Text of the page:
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Georgy Voronoy's name is sometimes written as Georgii Voronoi. His father owned property at Zhuravka, Poltava province, where Georgy was born. His father was a professor at the Nezhinsk lycée, then went on to become director of the Gymnasium at Kishinev, then the Gymnasium at Berdyansk, and finally the Gymnasium at Priluki. Georgy completed his high school education at the gymnasium in Priluki, graduating in 1885. During his time at this Gymnasium he had already shown his mathematical brilliance, being particularly fond of algebra. He solved a problem posed by Professor Ermakov of Kiev University on factorising polynomials which had appeared in the Journal of Elementary Mathematics. Although still a school pupil, this led to his first publication  in fact a quite substantial article.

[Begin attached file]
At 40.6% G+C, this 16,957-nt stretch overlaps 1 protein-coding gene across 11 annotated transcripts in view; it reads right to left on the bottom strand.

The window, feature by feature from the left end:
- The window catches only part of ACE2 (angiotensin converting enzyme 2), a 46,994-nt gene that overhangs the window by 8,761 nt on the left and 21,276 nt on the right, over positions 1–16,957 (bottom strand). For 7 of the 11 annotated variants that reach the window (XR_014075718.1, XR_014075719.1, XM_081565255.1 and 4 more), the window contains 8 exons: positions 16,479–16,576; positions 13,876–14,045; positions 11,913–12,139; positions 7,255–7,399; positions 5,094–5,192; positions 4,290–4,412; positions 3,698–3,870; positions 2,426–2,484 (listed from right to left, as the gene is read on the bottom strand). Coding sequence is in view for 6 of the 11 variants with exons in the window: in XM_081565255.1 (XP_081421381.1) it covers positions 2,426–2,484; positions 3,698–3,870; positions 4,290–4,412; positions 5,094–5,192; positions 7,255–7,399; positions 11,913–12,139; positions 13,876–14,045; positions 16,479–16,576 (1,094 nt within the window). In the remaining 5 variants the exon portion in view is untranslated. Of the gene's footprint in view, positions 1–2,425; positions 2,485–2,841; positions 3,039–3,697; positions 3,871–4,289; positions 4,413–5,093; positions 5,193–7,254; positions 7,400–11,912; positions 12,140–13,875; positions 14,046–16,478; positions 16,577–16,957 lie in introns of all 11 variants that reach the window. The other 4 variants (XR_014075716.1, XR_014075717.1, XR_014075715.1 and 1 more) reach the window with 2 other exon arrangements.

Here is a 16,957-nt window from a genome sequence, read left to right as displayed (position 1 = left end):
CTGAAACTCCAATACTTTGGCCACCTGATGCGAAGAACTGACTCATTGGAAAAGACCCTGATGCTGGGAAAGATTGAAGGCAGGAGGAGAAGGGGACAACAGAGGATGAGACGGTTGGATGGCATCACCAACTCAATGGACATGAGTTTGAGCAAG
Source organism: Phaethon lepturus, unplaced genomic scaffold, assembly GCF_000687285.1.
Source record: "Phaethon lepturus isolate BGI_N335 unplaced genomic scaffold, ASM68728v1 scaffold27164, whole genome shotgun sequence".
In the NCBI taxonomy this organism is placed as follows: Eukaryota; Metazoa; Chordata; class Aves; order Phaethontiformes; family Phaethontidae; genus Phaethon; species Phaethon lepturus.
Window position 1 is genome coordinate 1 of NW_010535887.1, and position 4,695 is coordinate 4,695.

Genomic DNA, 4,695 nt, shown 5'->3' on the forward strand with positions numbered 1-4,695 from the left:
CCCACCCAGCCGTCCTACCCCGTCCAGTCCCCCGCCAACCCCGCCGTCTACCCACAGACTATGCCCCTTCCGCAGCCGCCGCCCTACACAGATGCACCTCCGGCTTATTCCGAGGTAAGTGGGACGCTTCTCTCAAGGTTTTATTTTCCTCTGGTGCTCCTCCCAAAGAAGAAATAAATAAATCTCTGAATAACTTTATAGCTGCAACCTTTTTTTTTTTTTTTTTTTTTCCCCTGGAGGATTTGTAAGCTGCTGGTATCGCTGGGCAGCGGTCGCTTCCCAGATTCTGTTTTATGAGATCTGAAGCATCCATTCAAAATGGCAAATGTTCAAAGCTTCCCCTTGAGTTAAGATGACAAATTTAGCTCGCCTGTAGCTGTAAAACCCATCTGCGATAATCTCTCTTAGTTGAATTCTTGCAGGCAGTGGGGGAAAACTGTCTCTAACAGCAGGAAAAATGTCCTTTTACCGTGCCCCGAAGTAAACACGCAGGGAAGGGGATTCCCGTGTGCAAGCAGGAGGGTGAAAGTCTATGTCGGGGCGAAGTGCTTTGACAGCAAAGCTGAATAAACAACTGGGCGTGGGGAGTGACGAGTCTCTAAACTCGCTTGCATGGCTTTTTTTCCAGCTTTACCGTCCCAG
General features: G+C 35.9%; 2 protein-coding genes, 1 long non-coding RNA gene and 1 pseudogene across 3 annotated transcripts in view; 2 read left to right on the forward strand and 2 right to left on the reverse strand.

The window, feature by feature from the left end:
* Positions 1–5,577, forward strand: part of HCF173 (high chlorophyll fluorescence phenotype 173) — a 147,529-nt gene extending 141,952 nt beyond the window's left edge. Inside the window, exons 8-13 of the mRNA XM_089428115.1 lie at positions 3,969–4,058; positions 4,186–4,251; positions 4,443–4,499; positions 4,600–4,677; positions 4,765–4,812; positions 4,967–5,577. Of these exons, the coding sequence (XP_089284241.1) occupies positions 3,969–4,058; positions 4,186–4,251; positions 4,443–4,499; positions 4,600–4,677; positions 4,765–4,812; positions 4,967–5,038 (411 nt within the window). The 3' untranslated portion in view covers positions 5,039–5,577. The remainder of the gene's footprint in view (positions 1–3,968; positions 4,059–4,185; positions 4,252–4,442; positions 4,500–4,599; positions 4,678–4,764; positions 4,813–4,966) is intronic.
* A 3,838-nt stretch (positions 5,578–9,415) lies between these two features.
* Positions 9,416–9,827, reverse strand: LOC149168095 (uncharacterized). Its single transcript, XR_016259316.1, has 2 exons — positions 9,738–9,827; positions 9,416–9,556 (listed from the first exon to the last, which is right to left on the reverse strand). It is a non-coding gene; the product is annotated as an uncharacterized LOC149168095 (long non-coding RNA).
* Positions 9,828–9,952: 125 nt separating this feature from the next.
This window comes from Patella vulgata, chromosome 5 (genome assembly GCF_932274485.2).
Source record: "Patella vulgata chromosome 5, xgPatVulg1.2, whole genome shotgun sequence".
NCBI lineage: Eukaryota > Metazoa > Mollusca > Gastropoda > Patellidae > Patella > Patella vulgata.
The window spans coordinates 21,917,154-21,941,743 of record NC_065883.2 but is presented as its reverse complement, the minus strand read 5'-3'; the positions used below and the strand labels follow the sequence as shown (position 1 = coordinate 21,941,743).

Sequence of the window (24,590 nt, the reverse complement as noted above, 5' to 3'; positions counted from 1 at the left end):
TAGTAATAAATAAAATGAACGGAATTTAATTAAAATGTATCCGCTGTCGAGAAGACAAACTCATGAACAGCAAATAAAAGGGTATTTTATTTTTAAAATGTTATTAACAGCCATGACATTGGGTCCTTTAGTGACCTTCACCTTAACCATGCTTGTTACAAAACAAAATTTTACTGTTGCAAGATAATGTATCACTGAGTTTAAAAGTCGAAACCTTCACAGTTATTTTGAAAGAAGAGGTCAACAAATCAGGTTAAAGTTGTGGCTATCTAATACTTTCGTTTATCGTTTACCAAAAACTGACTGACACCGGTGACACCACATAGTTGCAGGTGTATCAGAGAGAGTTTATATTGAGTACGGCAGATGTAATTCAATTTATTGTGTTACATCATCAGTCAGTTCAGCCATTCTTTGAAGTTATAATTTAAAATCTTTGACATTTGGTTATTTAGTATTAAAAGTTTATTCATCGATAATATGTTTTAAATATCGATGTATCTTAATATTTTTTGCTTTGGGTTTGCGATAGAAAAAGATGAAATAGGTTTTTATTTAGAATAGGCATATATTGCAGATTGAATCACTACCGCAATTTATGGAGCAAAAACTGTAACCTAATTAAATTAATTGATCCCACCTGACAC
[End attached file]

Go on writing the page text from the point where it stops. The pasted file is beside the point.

He then entered the University of St Petersburg, joining the Faculty of Physics and Mathematics. There he studied Serret's algebra text and Faà di Bruno's work on binary forms. He again was attracted to algebra and found Sokhotsky's course the most enjoyable of all. He wrote in his diary (see for example [2]):
The pure mathematics lectures captivate me more and more. I prefer Professor Sokhotsky's lectures in the special course on higher algebra to all the others. ... The main thing that concerns me is whether I have enough talent.
There is no doubt that he had ample talent and his subsequent accomplishments show this very clearly, yet it says something of his personality that he confided his doubts to his diary. Voronoy did not have a particularly easy time at university. By this time his father had retired and although he had held posts of considerable standing, nevertheless he was not well off after retirement and could not fully support his son. Voronoy had to tutor mathematics, often for rather small fees, and, taking such work very seriously and putting much effort into it, he found giving lessons exhausting. He also found life in a student residence difficult and he writes frequently in his diary about the difficulty of studying with so much noise going on and frequent student disturbances.